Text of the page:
In this interaction, it is important to be open-minded and nonjudgmental, and to avoid using one’s own religious as a comparison or standard against which to evaluate the accommodation request. Each request and its resolution must be taken on its own merits and facts. As an example, don’t assume that an employee who is asking for Fridays off for observance of religious beliefs just wants to have a long weekend.
Also remember that the “religious beliefs” to be protected and accommodated are not limited to specific religions. The EEOC has noted that Vegetarianism, Wicca, and many other beliefs are protected by Title VII, even if the employee is one of only a few followers of the religion.
The nature of a “religious belief” has been explained by the EEOC, citing text from Title VII:
Religious beliefs include theistic beliefs (i.e. those that include a belief in God) as well as non-theistic “moral or ethical beliefs as to what is right and wrong which are sincerely held with the strength of traditional religious views.” Although courts generally resolve doubts about particular beliefs in favor of finding that they are religious, beliefs are not protected merely because they are strongly held. Rather, religion typically concerns “ultimate ideas” about “life, purpose, and death.” Social, political, or economic philosophies, as well as mere personal preferences are not “religious” beliefs protected by Title VII.
As part of this interactive process, the sincerity of an employee’s beliefs can be explored if there is a good faith reason to doubt the beliefs are sincere. As the EEOC guidance on this issue points out:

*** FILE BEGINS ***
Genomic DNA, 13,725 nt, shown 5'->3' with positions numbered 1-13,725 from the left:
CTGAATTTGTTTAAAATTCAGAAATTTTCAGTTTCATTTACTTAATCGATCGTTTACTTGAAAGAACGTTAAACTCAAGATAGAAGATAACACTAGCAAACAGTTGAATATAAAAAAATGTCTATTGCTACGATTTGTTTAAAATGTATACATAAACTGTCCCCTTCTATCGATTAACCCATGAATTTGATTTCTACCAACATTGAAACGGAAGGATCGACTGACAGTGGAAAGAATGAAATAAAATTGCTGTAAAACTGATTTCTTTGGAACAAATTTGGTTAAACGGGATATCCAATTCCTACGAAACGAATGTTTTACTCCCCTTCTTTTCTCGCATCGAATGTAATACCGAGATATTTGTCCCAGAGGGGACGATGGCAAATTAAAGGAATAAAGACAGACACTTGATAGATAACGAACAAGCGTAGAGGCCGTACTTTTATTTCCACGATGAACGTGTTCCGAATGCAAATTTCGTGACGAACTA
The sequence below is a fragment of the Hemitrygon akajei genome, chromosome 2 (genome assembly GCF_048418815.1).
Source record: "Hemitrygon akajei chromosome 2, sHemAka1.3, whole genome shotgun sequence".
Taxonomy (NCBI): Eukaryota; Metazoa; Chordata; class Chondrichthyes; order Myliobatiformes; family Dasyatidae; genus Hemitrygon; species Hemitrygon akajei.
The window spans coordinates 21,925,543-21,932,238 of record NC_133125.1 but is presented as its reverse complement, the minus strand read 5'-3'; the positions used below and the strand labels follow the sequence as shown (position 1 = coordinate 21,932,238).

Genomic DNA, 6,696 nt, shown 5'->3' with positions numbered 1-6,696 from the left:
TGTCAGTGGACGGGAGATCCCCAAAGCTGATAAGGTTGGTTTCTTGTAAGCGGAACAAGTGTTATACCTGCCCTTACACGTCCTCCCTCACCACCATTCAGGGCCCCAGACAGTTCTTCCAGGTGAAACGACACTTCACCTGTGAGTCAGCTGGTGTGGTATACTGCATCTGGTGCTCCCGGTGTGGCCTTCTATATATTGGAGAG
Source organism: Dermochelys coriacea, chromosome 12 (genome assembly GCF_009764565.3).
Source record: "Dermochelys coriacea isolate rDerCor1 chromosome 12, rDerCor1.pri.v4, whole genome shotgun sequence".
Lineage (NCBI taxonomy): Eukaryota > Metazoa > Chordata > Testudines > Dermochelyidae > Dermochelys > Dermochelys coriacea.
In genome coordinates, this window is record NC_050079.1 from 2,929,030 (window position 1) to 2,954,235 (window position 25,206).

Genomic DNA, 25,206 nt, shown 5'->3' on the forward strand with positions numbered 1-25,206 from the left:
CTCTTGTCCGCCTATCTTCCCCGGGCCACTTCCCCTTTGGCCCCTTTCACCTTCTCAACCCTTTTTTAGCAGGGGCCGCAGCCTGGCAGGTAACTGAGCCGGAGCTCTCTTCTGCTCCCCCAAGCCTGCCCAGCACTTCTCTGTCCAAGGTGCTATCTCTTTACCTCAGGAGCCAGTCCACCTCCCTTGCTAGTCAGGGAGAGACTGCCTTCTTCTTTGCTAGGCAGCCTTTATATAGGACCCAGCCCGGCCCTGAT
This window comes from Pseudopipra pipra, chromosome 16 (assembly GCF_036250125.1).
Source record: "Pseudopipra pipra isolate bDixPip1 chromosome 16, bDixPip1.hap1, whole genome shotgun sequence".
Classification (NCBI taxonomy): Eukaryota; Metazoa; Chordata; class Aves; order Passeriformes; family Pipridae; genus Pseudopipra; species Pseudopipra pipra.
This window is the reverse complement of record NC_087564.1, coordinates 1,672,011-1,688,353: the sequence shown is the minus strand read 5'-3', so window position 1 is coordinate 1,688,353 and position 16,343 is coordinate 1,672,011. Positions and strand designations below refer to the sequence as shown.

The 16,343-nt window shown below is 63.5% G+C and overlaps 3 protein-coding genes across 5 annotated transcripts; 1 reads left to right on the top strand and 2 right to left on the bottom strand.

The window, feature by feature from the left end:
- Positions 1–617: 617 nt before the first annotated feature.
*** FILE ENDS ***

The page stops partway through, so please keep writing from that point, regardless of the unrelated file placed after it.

Because the definition of religion is broad and protects beliefs, observances, and practices with which the employer may be unfamiliar, the employer should ordinarily assume that an employee’s request for religious accommodation is based on a sincerely held religious belief. If, however, an employee requests religious accommodation, and an employer has an objective basis for questioning either the religious nature or the sincerity of a particular belief, observance, or practice, the employer would be justified in seeking additional supporting information.
For further information on how the EEOC looks at this subject, see Section 12: Religious Discrimination.
An employee with sincerely held religious beliefs, as broadly defined, is protected by Title VII from any discrimination on the basis of those beliefs. Employers have an obligation to accommodate such beliefs, which also can affect an employee’s duties and obligations in the workplace, unless an undue hardship were to follow for the employer as a result of providing this accommodation. The best way to evaluate such a request is to assume that the beliefs are religious and sincerely held (check Section 12:2. Sincerely Held and 12:3. Employer Inquiries into Religious Nature or Sincerity of Belief for questions about determining sincerity), to talk to your employee with an open mind, and to proactively look for ways to provide an accommodation rather than to suppose that an undue hardship will be the inevitable consequence of the granting such accommodation.
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Mike Bishop is a member of the State Bar of California and has been admitted to practice in a number of federal district courts in both California and Ohio. During his legal career, Mike worked for 32 years with a Sacramento law firm, where he focused on employment litigation in both state and federal courts. During that time, he defended employers in litigation. In 2016, he began his work as an Employment Risk Manager for the Nonprofits Insurance Alliance, assisting nonprofits in evaluating employment risks. Mike lives in Lakewood, Ohio, and is a graduate of the University of California, Davis, with a bachelor’s degree in political science, and a 1982 graduate of the University of the Pacific, McGeorge School of Law.